Thinking About: Discussion on Prayer and Practicing Patience and Kindness With Others

I have friends that cross over into many different areas of society. Some are conflicting, which can make for some maddening moments when I wind up hearing both sides of an argument. For example, I have friends who are Trump supporters, and others who are staunch Biden supporters. Add to that mix, I have friends who are hard-core Bernie Sanders fans. All three groups are not shy about their commentary, especially in not-so-polite company. All I can really do is take a few more drinks of coffee, nibble on whatever pastry I ordered, and wait for their back-and-forth to settle down enough for me to add a different topic. But that’s politics, which makes for some really boring topical content.

In a similar vein, its difficult to talk about how I approach Paganism and Druidry to Christians – and even to some Pagans and Druids. I don’t ascribe to everything that I learn in my Gwers materials within my studies with the Order of Bards, Ovates, and Druids (OBOD). I still learn what is being taught so that I can understand a perspective, but its usually materials or concepts that are set on the shelf and not used in my daily approach. There are others who utilize the lessons learned within those lessons as concrete rules, which I completely understand. Its an approach that works for them. That’s what is important. For me, the lessons aren’t always things that I would utilize in what I do, but I still want to learn those materials so that my education is more rounded than just feeding my own approach. I might not use it on my own, but I’m likely to encounter it when I work with an OBOD group at a Gathering, where rituals and such are more about everyone rather than just a single individual.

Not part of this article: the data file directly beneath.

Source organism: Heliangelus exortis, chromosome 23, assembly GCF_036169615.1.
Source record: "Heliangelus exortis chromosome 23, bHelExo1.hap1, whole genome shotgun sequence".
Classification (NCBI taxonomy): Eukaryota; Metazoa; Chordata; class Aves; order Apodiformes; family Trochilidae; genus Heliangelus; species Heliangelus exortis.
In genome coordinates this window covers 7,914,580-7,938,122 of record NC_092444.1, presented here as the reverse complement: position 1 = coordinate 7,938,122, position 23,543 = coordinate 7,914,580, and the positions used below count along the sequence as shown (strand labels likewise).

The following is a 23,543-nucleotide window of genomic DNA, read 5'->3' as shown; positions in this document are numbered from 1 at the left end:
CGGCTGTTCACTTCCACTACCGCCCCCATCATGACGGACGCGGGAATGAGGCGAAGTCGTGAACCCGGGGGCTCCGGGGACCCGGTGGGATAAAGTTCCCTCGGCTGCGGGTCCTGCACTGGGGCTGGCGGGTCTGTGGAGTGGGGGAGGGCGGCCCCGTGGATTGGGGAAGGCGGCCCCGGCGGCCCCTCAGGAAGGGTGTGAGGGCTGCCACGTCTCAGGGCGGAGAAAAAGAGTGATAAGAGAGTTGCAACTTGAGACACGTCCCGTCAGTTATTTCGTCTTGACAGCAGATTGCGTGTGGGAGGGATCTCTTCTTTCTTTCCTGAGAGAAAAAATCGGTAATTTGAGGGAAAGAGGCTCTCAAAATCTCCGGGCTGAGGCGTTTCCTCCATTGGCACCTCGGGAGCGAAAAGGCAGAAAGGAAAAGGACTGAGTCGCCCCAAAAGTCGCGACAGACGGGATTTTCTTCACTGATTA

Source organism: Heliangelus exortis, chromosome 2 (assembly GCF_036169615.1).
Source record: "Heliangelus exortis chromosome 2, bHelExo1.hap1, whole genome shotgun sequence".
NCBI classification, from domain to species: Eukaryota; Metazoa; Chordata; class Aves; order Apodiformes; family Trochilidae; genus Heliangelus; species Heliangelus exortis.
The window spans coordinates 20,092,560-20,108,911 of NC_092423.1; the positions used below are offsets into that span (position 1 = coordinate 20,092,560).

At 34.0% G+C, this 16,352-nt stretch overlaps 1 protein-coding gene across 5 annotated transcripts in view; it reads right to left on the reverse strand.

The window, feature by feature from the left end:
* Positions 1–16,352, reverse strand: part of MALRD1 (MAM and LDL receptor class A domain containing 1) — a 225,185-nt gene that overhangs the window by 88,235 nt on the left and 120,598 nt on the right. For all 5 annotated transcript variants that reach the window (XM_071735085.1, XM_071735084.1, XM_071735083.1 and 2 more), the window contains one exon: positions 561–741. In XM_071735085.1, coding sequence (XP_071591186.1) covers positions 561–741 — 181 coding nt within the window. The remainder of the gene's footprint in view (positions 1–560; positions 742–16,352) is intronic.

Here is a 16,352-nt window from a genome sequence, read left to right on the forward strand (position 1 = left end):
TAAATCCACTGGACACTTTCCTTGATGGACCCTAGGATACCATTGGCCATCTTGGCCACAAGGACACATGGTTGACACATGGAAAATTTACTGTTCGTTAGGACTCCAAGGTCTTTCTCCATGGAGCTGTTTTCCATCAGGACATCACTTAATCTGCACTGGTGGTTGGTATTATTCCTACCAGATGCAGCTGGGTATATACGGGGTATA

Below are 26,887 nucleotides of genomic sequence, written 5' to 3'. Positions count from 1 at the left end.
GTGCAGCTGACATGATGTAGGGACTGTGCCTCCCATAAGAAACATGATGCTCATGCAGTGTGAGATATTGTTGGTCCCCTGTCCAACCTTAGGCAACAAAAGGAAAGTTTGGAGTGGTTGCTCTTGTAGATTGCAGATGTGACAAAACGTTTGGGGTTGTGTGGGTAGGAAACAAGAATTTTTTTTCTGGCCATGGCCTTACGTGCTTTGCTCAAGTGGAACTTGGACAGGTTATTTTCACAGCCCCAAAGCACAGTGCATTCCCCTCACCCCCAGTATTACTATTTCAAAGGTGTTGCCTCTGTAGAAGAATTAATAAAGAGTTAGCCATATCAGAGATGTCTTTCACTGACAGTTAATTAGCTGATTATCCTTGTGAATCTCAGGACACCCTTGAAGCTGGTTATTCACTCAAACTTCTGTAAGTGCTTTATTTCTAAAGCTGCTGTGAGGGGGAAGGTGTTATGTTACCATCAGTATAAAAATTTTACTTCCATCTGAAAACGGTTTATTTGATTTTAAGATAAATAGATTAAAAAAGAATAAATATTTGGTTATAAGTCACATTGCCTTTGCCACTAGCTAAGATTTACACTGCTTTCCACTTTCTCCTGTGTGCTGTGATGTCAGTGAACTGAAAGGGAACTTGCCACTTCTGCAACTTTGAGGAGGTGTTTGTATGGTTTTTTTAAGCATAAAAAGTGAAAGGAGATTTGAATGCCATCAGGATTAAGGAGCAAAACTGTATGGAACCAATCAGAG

Discussions with Christian friends are a little different. The terminology is not the same. Conceptual aspects, while having the same verbiage, are quite different in approach. Conversations are a little more centered around defining approaches from both sides, finding common (and agreed upon) conceptual perspectives than it would be about deeper perspectives of understanding. Over on Facebook, I’ll post questions that some of my more conservative Christian friends will ask me in regards to my Druidry and my Paganism. More than once, I have been asked why I bother to answer these questions at all. Well, the answer is fairly simple. They are friends who are wanting to know more about me and what I believe. They ask, and in good faith, I answer.

One thing the Facebook folks never get to see is the ongoing discussion after I answer the initial question. Rarely do the questions stop at just my initial answer. An example of this is a question that was directed at me over talking with my Gods.

You claim to talk with your Gods. Do they tell you what to write in your blog posts?

Granted, the question is a touch snarky, but I did offer a reply.

Well, I do talk with my Gods. Whether you believe or agree with that isn’t up to me to convince you or anyone else. As for Them telling me what to write on the blog….rarely does that ever occur. Most of what I write in the blog comes from conversations that I have had with other people, either face-to-face or in some online fashion.

This is what people on Facebook saw. The conversation continued from there. Eventually, we stumbled into the arena of prayer. The tough part of discussing this is that we had to dance around and around on what defines prayer before we could actually have the discussion. The individual stated that prayer was:

an evolving means of interacting with God, most frequently through a spontaneous, individual, unorganized form of petitioning or thanking.

I countered that this particular example tends to bring things to utilizing the Gods as a convenient Automated Teller Machine.

I promise to be good and follow your Commandments. In return, I ask that you bring me a Pony and a plastic rocket shop.